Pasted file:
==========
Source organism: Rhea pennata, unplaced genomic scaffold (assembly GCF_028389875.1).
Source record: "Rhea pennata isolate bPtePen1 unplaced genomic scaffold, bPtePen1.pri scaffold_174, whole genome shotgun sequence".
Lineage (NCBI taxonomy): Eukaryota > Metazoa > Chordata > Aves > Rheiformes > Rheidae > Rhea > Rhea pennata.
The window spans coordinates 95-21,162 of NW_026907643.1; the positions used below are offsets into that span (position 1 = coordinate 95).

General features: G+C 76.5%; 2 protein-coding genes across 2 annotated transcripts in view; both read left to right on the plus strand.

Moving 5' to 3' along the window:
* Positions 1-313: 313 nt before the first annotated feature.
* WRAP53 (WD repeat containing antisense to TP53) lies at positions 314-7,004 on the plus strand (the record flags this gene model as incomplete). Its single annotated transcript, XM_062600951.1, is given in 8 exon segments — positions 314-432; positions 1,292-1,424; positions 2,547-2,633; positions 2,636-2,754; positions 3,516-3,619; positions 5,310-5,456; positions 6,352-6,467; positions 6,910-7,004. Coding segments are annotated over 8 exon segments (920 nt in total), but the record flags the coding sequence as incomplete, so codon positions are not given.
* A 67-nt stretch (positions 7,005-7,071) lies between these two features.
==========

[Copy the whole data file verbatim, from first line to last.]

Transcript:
Source organism: Rhea pennata, unplaced genomic scaffold (assembly GCF_028389875.1).
Source record: "Rhea pennata isolate bPtePen1 unplaced genomic scaffold, bPtePen1.pri scaffold_174, whole genome shotgun sequence".
Lineage (NCBI taxonomy): Eukaryota > Metazoa > Chordata > Aves > Rheiformes > Rheidae > Rhea > Rhea pennata.
The window spans coordinates 95-21,162 of NW_026907643.1; the positions used below are offsets into that span (position 1 = coordinate 95).

General features: G+C 76.5%; 2 protein-coding genes across 2 annotated transcripts in view; both read left to right on the plus strand.

Moving 5' to 3' along the window:
* Positions 1-313: 313 nt before the first annotated feature.
* WRAP53 (WD repeat containing antisense to TP53) lies at positions 314-7,004 on the plus strand (the record flags this gene model as incomplete). Its single annotated transcript, XM_062600951.1, is given in 8 exon segments — positions 314-432; positions 1,292-1,424; positions 2,547-2,633; positions 2,636-2,754; positions 3,516-3,619; positions 5,310-5,456; positions 6,352-6,467; positions 6,910-7,004. Coding segments are annotated over 8 exon segments (920 nt in total), but the record flags the coding sequence as incomplete, so codon positions are not given.
* A 67-nt stretch (positions 7,005-7,071) lies between these two features.